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PROCEEDINGS OF THE ELEVENTH INTERNATIONAL CONFERENCE ON CIVIL, STRUCTURAL AND ENVIRONMENTAL ENGINEERING COMPUTING
Edited by: B.H.V. Topping
A Static Response Based Parameter Identification Algorithm using Optimality Criterion Optimization
A.S. Terlaje III and K.Z. Truman
Department of Civil Engineering, Washington University in St. Louis, MO, United States of America
A.S. Terlaje III, K.Z. Truman, "A Static Response Based Parameter Identification Algorithm using Optimality Criterion Optimization", in B.H.V. Topping, (Editor), "Proceedings of the Eleventh International Conference on Civil, Structural and Environmental Engineering Computing", Civil-Comp Press, Stirlingshire, UK, Paper 88, 2007. doi:10.4203/ccp.86.88
Keywords: structural optimization, parameter identification, optimality criterion.
A parameter identification algorithm is presented that utilizes displacement measurements resulting from applied static loads. The algorithm employs optimality criterion optimization coupled with finite element models to extract the stiffness parameters of two-dimensional truss and moment frame structures. The results presented illustrate the algorithms effectiveness and promise as a parameter identification tool.
Most parameter identification methods utilize dynamic response data to both identify structural stiffness parameters and detect structural damage [1,2,3]. The use of dynamic data contains inherent complications and errors. The use of static data is an attempt to alleviate these complications while providing an alternative method which can be used instead or in conjunction with various dynamic methods. The use of static response data as a means of identification has not been explored as widely as the dynamic based methods.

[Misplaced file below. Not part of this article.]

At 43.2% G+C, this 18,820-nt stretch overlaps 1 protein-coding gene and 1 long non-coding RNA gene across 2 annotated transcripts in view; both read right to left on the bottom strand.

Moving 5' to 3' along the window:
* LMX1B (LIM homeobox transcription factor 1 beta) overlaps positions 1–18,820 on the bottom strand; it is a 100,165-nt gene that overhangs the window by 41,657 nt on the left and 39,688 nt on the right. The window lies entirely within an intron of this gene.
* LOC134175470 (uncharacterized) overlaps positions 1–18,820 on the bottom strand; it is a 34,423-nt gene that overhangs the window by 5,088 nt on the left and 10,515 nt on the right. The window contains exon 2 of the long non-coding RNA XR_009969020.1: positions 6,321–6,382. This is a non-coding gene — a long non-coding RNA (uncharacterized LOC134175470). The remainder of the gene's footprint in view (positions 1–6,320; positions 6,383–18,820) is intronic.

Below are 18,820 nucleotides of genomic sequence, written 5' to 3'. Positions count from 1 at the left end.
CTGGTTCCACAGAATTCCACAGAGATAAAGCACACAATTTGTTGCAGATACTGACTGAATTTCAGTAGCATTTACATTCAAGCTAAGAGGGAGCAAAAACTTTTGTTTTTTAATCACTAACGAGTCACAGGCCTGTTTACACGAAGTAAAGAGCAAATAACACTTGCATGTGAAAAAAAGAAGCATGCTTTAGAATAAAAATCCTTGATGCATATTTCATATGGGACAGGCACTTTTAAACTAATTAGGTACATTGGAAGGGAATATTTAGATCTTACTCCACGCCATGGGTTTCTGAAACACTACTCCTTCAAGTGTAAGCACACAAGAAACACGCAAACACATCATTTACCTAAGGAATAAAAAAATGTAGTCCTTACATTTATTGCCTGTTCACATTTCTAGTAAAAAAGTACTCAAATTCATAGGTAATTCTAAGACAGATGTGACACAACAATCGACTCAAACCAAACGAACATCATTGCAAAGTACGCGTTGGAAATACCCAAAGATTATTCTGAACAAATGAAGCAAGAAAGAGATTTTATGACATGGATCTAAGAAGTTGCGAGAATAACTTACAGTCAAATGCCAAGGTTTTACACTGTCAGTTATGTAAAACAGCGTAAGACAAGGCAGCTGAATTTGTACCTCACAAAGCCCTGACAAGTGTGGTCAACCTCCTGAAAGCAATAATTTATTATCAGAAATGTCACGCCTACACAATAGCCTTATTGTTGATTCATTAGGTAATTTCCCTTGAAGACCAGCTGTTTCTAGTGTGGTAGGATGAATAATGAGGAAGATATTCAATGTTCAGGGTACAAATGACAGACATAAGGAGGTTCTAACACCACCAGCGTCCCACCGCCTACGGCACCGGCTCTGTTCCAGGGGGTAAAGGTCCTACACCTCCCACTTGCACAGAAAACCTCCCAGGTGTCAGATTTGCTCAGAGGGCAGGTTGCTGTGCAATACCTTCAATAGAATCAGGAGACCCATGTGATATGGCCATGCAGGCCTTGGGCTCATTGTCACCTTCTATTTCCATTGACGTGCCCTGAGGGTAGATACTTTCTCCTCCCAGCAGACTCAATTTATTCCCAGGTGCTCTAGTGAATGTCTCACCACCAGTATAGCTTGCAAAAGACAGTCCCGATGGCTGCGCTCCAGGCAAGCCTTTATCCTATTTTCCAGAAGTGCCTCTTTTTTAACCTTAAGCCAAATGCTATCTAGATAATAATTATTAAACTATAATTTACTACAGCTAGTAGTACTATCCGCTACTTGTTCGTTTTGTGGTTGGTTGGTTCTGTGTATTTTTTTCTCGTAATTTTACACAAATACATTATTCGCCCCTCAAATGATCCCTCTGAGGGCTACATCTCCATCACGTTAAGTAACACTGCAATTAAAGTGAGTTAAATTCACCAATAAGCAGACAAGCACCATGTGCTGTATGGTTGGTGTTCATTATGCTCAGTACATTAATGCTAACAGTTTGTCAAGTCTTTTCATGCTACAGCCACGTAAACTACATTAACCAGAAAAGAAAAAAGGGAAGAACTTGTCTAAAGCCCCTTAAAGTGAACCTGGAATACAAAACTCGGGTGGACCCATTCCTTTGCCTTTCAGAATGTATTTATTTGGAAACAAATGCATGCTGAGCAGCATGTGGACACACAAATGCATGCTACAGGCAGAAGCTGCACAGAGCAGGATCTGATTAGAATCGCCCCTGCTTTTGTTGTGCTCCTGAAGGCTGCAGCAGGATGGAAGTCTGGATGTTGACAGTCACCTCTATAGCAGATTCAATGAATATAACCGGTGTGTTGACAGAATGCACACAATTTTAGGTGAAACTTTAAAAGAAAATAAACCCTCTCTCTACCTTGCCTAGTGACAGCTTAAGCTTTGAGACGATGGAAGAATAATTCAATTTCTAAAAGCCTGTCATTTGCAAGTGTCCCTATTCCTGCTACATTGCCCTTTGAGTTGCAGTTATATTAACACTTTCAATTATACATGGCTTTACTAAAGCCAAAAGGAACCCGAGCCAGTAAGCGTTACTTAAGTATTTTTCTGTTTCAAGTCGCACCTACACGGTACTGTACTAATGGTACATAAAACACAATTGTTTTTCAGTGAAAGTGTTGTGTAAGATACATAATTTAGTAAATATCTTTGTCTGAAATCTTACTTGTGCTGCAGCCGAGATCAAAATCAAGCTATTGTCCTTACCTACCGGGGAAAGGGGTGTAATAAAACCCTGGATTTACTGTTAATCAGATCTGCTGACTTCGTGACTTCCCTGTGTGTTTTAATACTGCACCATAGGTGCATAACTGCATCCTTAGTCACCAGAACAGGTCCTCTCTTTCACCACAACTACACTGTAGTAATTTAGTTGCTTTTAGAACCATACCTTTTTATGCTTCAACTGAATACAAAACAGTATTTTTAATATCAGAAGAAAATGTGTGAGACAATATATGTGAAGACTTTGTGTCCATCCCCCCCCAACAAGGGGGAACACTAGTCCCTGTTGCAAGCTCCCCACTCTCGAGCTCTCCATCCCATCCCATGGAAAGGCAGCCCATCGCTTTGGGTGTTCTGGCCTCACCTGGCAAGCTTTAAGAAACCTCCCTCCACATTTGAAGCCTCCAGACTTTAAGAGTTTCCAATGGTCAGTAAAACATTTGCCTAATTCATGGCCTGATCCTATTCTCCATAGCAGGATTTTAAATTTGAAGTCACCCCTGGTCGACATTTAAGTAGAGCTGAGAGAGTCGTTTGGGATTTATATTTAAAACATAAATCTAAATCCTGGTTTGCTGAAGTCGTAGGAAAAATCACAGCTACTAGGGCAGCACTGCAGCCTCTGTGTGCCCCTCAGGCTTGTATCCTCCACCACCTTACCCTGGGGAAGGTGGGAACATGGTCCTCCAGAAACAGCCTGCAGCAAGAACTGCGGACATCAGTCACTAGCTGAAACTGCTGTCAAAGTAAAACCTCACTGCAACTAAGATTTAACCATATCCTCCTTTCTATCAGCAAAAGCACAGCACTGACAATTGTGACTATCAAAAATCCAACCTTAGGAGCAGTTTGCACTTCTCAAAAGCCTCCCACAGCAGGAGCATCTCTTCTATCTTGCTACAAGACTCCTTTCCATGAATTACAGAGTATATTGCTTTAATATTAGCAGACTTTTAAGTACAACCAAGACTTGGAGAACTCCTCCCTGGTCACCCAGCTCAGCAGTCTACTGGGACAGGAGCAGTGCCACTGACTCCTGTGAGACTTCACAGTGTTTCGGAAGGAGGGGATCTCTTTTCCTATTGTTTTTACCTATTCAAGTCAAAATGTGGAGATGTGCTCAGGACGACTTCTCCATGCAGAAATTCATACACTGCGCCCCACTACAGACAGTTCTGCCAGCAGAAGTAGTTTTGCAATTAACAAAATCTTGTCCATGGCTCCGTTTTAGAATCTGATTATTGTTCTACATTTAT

Optimality Criterion optimization is used due to its effectiveness in structural optimization. Optimality Criterion methods have been used to help designers choose optimal member sizes to create the lowest cost structure [4,5], but its use as a tool for parameter identification has not been explored as widely. However, Optimality Criterion methods exhibit excellent convergence rates and little variability in computing effort compared to problem size.
Three examples are presented that will illustrate the efficiency of the algorithm. The number of iterations required to determine all stiffness parameters (i.e. moments of inertia of moment frame members and cross sectional areas of truss members) remains relatively unchanged regardless of the number of design variables or constraint equations. The results show that the method and algorithm have real promise as a parameter identification tool.
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